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IER5 generates a novel hypo-phosphorylated active form of HSF1 and contributes to tumorigenesis.

Asano Y., Kawase T., Okabe A., Tsutsumi S., Ichikawa H., Tatebe S., Kitabayashi I., Tashiro F., Namiki H., Kondo T., Semba K., Aburatani H., Taya Y., Nakagama H., Ohki R.

The transcription factors HSF1 and p53 both modulate the stress response, thereby protecting and facilitating the recovery of stressed cells, but both have the potential to promote tumor development. Here we show that a p53 target gene, IER5, encodes an activator of HSF1. IER5 forms a ternary complex with HSF1 and the phosphatase PP2A, and promotes the dephosphorylation of HSF1 at numbers of serine and threonine residues, generating a novel, hypo-phosphorylated active form of HSF1. IER5 is also transcriptionally upregulated in various cancers, although this upregulation is not always p53-dependent. The IER5 locus is associated with a so-called super enhancer, frequently associated with hyperactivated oncogenes in cancer cell lines. Enhanced expression of IER5 induces abnormal HSF1 activation in cancer cells and contributes to the proliferation of these cells under stressed conditions. These results reveal the existence of a novel IER5-mediated cancer regulation pathway that is responsible for the activation of HSF1 observed in various cancers.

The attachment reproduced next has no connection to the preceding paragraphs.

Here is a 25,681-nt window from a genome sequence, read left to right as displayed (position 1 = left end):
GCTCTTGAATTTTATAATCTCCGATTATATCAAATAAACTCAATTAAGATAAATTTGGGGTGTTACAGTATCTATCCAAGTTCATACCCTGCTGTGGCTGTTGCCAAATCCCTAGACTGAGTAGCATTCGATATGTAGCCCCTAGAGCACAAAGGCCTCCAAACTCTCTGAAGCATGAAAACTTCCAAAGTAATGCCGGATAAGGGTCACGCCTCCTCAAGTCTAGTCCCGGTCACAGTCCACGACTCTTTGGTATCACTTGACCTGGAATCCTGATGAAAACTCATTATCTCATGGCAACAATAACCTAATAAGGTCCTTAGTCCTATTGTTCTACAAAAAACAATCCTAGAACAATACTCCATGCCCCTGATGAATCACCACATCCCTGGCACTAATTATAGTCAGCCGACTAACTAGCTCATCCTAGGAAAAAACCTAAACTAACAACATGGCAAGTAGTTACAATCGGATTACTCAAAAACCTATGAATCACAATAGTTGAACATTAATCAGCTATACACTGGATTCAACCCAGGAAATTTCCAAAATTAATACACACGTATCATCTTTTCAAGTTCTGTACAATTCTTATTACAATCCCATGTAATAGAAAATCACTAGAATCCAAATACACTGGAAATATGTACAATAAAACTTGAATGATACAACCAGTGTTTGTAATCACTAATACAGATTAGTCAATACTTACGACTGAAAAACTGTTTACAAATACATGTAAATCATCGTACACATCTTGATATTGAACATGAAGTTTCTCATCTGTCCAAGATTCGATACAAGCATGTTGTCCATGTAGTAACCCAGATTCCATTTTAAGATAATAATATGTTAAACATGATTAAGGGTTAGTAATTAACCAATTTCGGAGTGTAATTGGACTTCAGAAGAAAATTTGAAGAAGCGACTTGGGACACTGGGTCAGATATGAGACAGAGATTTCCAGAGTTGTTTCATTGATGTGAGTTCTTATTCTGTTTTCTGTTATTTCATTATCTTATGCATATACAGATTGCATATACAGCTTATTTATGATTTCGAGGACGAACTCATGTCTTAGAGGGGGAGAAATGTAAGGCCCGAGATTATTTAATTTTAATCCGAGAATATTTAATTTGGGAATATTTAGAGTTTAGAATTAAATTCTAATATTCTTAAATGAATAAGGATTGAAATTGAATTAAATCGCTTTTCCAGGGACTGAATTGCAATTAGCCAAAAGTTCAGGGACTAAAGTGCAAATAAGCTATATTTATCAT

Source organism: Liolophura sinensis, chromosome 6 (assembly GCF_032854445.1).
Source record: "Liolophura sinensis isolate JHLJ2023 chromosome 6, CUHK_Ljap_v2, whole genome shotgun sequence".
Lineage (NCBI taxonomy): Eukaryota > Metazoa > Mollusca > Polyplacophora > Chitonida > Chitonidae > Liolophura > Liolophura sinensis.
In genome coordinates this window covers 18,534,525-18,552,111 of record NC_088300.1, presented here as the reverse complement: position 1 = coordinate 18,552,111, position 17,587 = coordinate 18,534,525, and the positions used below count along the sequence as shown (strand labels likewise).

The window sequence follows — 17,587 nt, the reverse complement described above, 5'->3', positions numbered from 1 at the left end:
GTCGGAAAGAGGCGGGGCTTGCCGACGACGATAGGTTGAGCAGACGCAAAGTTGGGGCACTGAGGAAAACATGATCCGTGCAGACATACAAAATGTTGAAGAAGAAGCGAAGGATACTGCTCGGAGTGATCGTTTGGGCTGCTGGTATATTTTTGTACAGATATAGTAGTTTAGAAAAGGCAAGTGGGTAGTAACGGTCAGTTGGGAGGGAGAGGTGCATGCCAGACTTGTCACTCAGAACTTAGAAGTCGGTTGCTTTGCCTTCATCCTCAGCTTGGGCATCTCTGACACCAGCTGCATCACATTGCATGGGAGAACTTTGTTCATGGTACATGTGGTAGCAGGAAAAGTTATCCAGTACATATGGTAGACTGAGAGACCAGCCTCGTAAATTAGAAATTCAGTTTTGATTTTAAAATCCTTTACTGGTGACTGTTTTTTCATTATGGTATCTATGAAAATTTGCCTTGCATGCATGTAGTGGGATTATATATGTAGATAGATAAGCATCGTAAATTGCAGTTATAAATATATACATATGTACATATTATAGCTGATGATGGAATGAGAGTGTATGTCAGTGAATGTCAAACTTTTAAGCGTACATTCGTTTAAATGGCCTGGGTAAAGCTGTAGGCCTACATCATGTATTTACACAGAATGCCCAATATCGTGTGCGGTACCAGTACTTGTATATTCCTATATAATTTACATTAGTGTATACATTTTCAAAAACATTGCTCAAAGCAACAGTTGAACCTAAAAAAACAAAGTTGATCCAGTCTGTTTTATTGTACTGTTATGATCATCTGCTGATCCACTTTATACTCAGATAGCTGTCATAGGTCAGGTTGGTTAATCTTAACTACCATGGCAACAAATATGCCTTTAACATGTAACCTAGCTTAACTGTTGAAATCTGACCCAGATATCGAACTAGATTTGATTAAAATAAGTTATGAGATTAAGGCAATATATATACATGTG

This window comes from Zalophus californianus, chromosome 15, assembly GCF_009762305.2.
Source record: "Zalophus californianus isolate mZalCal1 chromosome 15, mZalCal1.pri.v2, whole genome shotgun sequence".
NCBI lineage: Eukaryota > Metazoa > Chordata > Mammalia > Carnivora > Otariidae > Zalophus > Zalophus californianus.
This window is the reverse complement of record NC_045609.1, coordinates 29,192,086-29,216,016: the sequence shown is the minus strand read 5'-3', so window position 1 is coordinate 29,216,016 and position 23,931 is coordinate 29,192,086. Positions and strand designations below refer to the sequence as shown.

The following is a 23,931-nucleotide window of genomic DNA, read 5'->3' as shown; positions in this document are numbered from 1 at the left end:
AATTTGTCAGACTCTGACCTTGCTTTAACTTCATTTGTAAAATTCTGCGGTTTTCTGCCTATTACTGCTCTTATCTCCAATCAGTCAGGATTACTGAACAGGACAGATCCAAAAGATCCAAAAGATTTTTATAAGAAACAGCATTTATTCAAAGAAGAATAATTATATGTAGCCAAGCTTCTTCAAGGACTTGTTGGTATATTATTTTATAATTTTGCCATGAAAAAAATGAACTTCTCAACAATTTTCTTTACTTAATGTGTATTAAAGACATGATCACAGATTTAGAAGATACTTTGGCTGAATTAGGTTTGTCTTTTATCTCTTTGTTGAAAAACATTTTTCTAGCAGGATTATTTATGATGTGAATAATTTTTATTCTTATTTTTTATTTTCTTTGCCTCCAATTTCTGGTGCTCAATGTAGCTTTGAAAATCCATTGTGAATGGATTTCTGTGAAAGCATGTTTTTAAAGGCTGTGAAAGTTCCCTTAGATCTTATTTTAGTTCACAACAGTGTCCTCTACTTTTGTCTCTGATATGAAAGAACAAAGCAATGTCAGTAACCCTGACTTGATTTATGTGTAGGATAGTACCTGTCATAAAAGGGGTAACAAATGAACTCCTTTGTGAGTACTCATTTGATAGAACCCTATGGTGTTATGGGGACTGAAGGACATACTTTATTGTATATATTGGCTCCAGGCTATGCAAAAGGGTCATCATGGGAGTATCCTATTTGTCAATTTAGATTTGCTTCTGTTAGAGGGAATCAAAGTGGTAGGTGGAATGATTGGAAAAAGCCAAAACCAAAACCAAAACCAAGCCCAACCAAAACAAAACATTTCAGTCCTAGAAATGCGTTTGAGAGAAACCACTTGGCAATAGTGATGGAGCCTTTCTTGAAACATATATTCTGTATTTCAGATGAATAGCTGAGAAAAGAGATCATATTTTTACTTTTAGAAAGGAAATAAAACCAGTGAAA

Sci. Rep. 6:19174-19174(2016) [PubMed] [Europe PMC]

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